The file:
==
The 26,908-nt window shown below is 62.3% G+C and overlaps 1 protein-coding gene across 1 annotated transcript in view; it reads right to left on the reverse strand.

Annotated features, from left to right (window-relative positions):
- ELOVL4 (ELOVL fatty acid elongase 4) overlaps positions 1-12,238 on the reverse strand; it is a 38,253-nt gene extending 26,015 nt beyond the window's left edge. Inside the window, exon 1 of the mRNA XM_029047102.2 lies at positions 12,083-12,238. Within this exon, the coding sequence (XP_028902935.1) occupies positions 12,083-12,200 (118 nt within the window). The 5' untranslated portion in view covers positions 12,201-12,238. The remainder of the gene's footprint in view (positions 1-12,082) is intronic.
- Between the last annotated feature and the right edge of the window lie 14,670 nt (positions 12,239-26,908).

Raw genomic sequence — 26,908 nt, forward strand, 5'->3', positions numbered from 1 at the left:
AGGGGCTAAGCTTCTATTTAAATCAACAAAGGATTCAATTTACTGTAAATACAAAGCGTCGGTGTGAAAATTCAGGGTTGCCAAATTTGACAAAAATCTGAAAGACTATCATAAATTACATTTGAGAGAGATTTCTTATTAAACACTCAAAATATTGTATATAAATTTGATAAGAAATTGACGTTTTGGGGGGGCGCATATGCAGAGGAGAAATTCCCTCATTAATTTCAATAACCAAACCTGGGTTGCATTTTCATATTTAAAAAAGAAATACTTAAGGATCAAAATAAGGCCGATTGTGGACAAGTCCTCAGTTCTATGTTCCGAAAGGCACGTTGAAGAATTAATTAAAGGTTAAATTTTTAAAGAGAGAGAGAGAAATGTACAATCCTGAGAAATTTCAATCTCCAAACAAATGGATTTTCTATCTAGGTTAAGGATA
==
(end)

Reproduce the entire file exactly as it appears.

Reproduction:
The 26,908-nt window shown below is 62.3% G+C and overlaps 1 protein-coding gene across 1 annotated transcript in view; it reads right to left on the reverse strand.

Annotated features, from left to right (window-relative positions):
- ELOVL4 (ELOVL fatty acid elongase 4) overlaps positions 1-12,238 on the reverse strand; it is a 38,253-nt gene extending 26,015 nt beyond the window's left edge. Inside the window, exon 1 of the mRNA XM_029047102.2 lies at positions 12,083-12,238. Within this exon, the coding sequence (XP_028902935.1) occupies positions 12,083-12,200 (118 nt within the window). The 5' untranslated portion in view covers positions 12,201-12,238. The remainder of the gene's footprint in view (positions 1-12,082) is intronic.
- Between the last annotated feature and the right edge of the window lie 14,670 nt (positions 12,239-26,908).

Raw genomic sequence — 26,908 nt, forward strand, 5'->3', positions numbered from 1 at the left:
AGGGGCTAAGCTTCTATTTAAATCAACAAAGGATTCAATTTACTGTAAATACAAAGCGTCGGTGTGAAAATTCAGGGTTGCCAAATTTGACAAAAATCTGAAAGACTATCATAAATTACATTTGAGAGAGATTTCTTATTAAACACTCAAAATATTGTATATAAATTTGATAAGAAATTGACGTTTTGGGGGGGCGCATATGCAGAGGAGAAATTCCCTCATTAATTTCAATAACCAAACCTGGGTTGCATTTTCATATTTAAAAAAGAAATACTTAAGGATCAAAATAAGGCCGATTGTGGACAAGTCCTCAGTTCTATGTTCCGAAAGGCACGTTGAAGAATTAATTAAAGGTTAAATTTTTAAAGAGAGAGAGAGAAATGTACAATCCTGAGAAATTTCAATCTCCAAACAAATGGATTTTCTATCTAGGTTAAGGATA